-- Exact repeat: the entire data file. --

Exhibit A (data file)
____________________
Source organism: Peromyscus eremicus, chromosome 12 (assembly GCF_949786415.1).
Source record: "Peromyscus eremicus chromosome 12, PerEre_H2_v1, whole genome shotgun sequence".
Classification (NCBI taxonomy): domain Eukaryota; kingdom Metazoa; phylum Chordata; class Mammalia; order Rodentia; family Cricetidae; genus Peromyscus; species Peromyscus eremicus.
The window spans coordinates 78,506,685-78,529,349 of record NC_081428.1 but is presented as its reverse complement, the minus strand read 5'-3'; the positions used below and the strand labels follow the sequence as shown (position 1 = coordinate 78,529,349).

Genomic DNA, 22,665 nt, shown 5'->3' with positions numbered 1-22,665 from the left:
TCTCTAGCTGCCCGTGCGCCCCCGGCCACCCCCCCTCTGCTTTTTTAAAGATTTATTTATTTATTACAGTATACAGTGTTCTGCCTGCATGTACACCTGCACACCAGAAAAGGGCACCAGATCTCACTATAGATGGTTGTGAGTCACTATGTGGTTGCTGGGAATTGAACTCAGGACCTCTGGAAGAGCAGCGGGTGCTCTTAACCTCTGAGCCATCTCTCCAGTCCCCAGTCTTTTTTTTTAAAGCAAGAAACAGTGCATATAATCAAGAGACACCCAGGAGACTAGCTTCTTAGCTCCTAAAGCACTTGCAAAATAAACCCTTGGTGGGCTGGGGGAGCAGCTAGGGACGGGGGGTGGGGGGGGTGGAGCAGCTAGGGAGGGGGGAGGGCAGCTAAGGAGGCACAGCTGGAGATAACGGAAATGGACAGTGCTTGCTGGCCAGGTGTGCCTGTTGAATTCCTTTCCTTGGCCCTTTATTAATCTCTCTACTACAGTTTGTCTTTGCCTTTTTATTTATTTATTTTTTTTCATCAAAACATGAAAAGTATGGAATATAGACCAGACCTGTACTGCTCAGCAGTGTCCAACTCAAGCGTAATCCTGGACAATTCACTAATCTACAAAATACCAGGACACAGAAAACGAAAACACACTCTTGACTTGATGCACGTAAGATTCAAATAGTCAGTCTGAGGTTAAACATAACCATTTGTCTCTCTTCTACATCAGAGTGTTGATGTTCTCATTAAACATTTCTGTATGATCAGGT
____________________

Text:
Source organism: Peromyscus eremicus, chromosome 12 (assembly GCF_949786415.1).
Source record: "Peromyscus eremicus chromosome 12, PerEre_H2_v1, whole genome shotgun sequence".
Classification (NCBI taxonomy): domain Eukaryota; kingdom Metazoa; phylum Chordata; class Mammalia; order Rodentia; family Cricetidae; genus Peromyscus; species Peromyscus eremicus.
The window spans coordinates 78,506,685-78,529,349 of record NC_081428.1 but is presented as its reverse complement, the minus strand read 5'-3'; the positions used below and the strand labels follow the sequence as shown (position 1 = coordinate 78,529,349).

Genomic DNA, 22,665 nt, shown 5'->3' with positions numbered 1-22,665 from the left:
TCTCTAGCTGCCCGTGCGCCCCCGGCCACCCCCCCTCTGCTTTTTTAAAGATTTATTTATTTATTACAGTATACAGTGTTCTGCCTGCATGTACACCTGCACACCAGAAAAGGGCACCAGATCTCACTATAGATGGTTGTGAGTCACTATGTGGTTGCTGGGAATTGAACTCAGGACCTCTGGAAGAGCAGCGGGTGCTCTTAACCTCTGAGCCATCTCTCCAGTCCCCAGTCTTTTTTTTTAAAGCAAGAAACAGTGCATATAATCAAGAGACACCCAGGAGACTAGCTTCTTAGCTCCTAAAGCACTTGCAAAATAAACCCTTGGTGGGCTGGGGGAGCAGCTAGGGACGGGGGGTGGGGGGGGTGGAGCAGCTAGGGAGGGGGGAGGGCAGCTAAGGAGGCACAGCTGGAGATAACGGAAATGGACAGTGCTTGCTGGCCAGGTGTGCCTGTTGAATTCCTTTCCTTGGCCCTTTATTAATCTCTCTACTACAGTTTGTCTTTGCCTTTTTATTTATTTATTTTTTTTCATCAAAACATGAAAAGTATGGAATATAGACCAGACCTGTACTGCTCAGCAGTGTCCAACTCAAGCGTAATCCTGGACAATTCACTAATCTACAAAATACCAGGACACAGAAAACGAAAACACACTCTTGACTTGATGCACGTAAGATTCAAATAGTCAGTCTGAGGTTAAACATAACCATTTGTCTCTCTTCTACATCAGAGTGTTGATGTTCTCATTAAACATTTCTGTATGATCAGGT